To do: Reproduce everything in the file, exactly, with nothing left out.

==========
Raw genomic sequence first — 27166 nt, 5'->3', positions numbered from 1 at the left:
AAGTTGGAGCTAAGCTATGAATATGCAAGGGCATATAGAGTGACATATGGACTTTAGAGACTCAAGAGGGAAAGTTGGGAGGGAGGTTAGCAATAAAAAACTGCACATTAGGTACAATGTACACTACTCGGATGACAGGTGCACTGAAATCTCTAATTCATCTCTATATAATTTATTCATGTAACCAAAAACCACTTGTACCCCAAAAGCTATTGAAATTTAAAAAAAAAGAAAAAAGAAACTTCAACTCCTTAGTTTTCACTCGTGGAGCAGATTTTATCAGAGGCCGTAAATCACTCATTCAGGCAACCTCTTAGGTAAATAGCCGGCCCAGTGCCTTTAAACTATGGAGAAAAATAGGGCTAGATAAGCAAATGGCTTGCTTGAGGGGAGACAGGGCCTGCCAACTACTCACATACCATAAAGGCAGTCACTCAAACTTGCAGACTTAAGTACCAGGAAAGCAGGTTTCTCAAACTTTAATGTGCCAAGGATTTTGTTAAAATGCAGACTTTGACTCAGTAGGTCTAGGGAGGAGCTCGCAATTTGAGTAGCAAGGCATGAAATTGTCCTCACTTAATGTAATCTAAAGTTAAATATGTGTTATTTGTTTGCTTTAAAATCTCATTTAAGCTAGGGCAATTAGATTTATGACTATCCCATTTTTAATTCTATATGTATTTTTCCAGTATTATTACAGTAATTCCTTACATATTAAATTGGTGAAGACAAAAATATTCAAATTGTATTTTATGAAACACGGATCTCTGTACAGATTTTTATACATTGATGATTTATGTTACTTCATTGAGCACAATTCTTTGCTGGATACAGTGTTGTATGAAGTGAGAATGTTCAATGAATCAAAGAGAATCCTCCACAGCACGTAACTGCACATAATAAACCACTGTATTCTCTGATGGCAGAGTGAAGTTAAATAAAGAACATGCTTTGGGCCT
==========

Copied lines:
Raw genomic sequence first — 27166 nt, 5'->3', positions numbered from 1 at the left:
AAGTTGGAGCTAAGCTATGAATATGCAAGGGCATATAGAGTGACATATGGACTTTAGAGACTCAAGAGGGAAAGTTGGGAGGGAGGTTAGCAATAAAAAACTGCACATTAGGTACAATGTACACTACTCGGATGACAGGTGCACTGAAATCTCTAATTCATCTCTATATAATTTATTCATGTAACCAAAAACCACTTGTACCCCAAAAGCTATTGAAATTTAAAAAAAAAGAAAAAAGAAACTTCAACTCCTTAGTTTTCACTCGTGGAGCAGATTTTATCAGAGGCCGTAAATCACTCATTCAGGCAACCTCTTAGGTAAATAGCCGGCCCAGTGCCTTTAAACTATGGAGAAAAATAGGGCTAGATAAGCAAATGGCTTGCTTGAGGGGAGACAGGGCCTGCCAACTACTCACATACCATAAAGGCAGTCACTCAAACTTGCAGACTTAAGTACCAGGAAAGCAGGTTTCTCAAACTTTAATGTGCCAAGGATTTTGTTAAAATGCAGACTTTGACTCAGTAGGTCTAGGGAGGAGCTCGCAATTTGAGTAGCAAGGCATGAAATTGTCCTCACTTAATGTAATCTAAAGTTAAATATGTGTTATTTGTTTGCTTTAAAATCTCATTTAAGCTAGGGCAATTAGATTTATGACTATCCCATTTTTAATTCTATATGTATTTTTCCAGTATTATTACAGTAATTCCTTACATATTAAATTGGTGAAGACAAAAATATTCAAATTGTATTTTATGAAACACGGATCTCTGTACAGATTTTTATACATTGATGATTTATGTTACTTCATTGAGCACAATTCTTTGCTGGATACAGTGTTGTATGAAGTGAGAATGTTCAATGAATCAAAGAGAATCCTCCACAGCACGTAACTGCACATAATAAACCACTGTATTCTCTGATGGCAGAGTGAAGTTAAATAAAGAACATGCTTTGGGCCT